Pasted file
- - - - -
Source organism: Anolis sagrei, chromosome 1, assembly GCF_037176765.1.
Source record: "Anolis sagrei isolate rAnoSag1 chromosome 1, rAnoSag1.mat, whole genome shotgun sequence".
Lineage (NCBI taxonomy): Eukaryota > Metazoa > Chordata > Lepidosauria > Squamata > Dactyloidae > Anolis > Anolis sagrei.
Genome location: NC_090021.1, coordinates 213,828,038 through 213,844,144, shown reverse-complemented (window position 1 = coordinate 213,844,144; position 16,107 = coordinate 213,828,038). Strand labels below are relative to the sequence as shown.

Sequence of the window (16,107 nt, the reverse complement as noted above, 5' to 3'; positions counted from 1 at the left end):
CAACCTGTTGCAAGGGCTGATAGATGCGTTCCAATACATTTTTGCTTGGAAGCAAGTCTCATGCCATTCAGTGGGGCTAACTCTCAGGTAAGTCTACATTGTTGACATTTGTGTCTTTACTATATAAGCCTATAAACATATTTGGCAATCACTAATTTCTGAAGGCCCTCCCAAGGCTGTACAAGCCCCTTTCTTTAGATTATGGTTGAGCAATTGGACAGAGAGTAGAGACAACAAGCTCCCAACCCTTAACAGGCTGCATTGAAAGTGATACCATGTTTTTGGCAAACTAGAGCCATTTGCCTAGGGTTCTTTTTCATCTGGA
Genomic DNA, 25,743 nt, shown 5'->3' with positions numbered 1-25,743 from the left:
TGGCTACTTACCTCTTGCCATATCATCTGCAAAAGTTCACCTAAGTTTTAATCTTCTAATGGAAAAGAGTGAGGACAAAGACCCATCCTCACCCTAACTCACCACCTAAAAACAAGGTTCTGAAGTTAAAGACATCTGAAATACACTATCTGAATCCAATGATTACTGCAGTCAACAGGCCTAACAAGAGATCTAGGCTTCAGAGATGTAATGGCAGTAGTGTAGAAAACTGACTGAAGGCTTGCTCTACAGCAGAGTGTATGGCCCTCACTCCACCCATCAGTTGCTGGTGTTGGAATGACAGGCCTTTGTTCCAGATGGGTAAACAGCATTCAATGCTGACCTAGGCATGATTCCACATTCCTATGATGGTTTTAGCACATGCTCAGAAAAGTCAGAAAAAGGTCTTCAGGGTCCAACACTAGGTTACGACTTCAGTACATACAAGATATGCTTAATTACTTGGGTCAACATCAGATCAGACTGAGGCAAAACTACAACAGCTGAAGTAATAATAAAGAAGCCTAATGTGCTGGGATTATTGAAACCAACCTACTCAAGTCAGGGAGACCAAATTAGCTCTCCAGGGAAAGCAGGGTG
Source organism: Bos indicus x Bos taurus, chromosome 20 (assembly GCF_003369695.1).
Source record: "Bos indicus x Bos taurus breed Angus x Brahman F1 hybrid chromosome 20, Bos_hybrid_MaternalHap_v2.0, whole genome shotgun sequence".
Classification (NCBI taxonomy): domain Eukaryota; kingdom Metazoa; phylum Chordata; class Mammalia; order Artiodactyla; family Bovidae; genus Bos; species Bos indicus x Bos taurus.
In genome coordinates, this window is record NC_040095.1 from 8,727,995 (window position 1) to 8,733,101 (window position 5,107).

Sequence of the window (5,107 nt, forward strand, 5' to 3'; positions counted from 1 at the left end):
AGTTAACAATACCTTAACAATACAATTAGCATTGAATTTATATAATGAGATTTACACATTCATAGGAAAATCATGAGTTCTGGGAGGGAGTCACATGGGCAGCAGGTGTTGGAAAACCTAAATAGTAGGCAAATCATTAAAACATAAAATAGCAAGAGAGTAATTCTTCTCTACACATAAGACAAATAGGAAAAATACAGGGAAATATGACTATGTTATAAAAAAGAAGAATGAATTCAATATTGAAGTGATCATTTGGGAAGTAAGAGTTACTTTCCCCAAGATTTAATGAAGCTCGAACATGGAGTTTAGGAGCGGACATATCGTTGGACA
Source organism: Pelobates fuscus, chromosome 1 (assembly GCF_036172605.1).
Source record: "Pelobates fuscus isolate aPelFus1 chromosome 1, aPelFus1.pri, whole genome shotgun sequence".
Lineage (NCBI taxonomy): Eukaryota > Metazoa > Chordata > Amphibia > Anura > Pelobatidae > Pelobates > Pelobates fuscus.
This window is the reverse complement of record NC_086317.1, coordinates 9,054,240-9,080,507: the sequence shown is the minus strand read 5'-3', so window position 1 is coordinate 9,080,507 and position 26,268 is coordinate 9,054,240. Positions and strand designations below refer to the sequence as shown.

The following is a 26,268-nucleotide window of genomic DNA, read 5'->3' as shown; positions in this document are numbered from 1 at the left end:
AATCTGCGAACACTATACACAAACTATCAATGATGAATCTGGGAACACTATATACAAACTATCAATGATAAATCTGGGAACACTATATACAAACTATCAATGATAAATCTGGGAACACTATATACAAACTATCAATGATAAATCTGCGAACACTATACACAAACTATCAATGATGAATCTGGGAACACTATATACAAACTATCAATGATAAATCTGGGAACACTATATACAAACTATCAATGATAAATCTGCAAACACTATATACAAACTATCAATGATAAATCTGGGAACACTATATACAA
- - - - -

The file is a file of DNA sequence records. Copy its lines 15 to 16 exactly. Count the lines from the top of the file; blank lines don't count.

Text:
Source organism: Pelobates fuscus, chromosome 1 (assembly GCF_036172605.1).
Source record: "Pelobates fuscus isolate aPelFus1 chromosome 1, aPelFus1.pri, whole genome shotgun sequence".